When I decided to jump into this endeavor with both feet, I did my due diligence tracking down writer groups, organizations and websites available to help writers in their quest to reach various goals. Publication is certainly one such goal, but good feedback on material, or networking with like minded souls also seems important. Although, existing stereotypes in fiction paint a picture of reclusive creators.
In the adaption of Stephen King’s Misery to the big screen, I imagine when the word writer or author pops into the minds of many people, the visual goes to James Caan sitting in a far away, remote mountain place in order to avoid humanity completely. Obviously, such a strategy can backfire if one encounters the wrong human in times of need. Johnny Depp’s protagonist writer in the film Secret Window also goes for the cabin in the woods, and loses his mind along the way.
The message seems to be that maybe writers shouldn’t go too off the grid for too long or bad stuff happens. I have been able to avoid danger thus far, and instead have searched for more experienced voices and groups for some help along the way. One such group looked pretty cool, and no need to cast aspersions, but I was about to send them a note requesting more information and tripped over a line that essentially noted that journalists didn’t count as writers.
In a way, I understand. This group is built on folks who have published poetry or fiction, and some non-fiction elements compiled into book form. Apparently, it is way too easy to get a byline in a newspaper or magazine. I would guess if someone published a book with a series of newspaper columns they could get by security at the front door.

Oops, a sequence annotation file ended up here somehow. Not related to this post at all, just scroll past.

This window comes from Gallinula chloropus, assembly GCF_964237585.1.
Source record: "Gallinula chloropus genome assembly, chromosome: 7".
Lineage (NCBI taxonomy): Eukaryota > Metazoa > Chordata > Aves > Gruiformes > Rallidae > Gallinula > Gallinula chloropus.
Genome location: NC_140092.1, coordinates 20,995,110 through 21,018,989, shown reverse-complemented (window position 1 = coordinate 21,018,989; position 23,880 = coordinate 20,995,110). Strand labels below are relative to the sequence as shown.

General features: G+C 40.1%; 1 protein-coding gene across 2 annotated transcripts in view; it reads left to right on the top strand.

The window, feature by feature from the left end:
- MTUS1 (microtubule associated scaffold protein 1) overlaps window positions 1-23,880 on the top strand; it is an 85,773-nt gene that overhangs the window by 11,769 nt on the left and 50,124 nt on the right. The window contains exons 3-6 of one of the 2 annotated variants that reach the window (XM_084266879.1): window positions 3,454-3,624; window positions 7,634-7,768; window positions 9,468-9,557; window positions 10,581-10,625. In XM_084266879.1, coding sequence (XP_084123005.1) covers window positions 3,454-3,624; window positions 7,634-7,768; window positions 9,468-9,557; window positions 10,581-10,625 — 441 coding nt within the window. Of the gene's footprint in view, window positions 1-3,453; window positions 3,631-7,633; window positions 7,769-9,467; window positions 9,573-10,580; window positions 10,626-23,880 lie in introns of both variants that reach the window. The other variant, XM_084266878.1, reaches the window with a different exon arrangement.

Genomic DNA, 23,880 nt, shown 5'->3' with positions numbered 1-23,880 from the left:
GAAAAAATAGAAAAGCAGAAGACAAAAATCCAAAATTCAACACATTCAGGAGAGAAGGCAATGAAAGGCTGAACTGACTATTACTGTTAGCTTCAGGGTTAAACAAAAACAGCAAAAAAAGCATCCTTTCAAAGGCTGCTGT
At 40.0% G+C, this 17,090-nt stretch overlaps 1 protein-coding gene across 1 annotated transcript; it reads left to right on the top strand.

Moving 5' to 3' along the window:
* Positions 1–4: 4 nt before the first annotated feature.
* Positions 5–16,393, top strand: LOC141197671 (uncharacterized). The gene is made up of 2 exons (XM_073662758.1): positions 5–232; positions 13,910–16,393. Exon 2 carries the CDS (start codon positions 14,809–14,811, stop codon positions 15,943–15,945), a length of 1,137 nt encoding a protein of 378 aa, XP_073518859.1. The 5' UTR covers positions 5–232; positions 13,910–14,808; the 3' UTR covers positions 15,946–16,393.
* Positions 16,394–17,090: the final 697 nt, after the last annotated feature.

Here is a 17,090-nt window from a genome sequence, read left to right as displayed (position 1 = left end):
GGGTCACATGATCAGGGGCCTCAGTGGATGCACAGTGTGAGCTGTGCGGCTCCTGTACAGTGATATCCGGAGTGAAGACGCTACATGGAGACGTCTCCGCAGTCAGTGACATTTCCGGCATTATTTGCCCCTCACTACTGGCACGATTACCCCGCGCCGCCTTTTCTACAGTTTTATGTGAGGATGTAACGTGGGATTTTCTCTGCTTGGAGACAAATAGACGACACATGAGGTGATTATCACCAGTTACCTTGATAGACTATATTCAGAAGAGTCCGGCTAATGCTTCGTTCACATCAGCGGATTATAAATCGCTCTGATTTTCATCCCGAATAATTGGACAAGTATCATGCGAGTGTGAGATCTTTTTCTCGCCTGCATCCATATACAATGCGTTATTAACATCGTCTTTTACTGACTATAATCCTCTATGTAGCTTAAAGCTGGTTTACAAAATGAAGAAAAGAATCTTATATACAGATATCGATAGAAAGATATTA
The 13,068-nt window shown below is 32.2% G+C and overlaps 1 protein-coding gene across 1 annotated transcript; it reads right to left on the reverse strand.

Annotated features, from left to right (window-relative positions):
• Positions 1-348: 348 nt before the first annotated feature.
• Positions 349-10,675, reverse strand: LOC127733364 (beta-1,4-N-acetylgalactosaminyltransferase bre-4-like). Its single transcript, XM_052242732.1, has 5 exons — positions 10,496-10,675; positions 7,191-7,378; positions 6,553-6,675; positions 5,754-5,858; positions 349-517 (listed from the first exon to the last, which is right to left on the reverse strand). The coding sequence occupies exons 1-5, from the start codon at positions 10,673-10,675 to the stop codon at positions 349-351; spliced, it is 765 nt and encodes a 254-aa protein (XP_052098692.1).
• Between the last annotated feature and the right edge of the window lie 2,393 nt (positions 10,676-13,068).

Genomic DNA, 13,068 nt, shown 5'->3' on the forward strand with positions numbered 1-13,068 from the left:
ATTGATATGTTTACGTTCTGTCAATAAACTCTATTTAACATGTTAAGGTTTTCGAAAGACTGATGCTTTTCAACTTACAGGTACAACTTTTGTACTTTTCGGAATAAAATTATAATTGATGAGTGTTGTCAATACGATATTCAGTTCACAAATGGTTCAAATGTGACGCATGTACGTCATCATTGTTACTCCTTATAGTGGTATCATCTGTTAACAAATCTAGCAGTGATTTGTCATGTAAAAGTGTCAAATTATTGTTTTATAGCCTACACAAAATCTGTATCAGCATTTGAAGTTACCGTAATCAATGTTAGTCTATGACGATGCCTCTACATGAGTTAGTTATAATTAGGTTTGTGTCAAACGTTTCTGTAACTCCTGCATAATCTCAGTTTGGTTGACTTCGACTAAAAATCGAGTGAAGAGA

As a journalist for about a decade, I’m actually not too offended. There is a bit of a cavernous leap from me reporting on a county budget, or writing a column about a high school building lights for night time sporting events to trying to publish a book, play or screenplay. Stringing words together to first form sentences and then paragraphs and pages is one thing, telling an entertaining story over several hundred pages is a whole different animal.
So, I am not deterred. I am not packing my bags to disappear into a winter storm or try to strand myself alone on a remote island. The words on the page have to ultimately be all me and mine, however, I need not take every step alone. I’ve already received encouragement beyond the awesome support of my wife and mom. There are a lot of folks out there creating all kinds of stories in this platinum age of information, and plenty of help out there for those looking for it.
From classes in college, to books, Internet groups and a pile of social networks offering bits of wisdom for the process. All tools I will need along the way. And I think the increased contributions across every corner of the web are all pushing more than the quantity of material to read or watch, I think the quality is hitting some all time records as well. Sure, plenty of bad stuff too, but quality television like Breaking Bad could not have happened two decades ago. The club was far more exclusive, limiting the range of creativity. Now it seems no matter how dark the corners, or crazy for humor, there is room for it in a book, on screen, or on stage.
The bar should be set high, and like many a journalist before me, I can make that leap. As long as I don’t stay alone too long or get rescued by someone living in my fictional reality.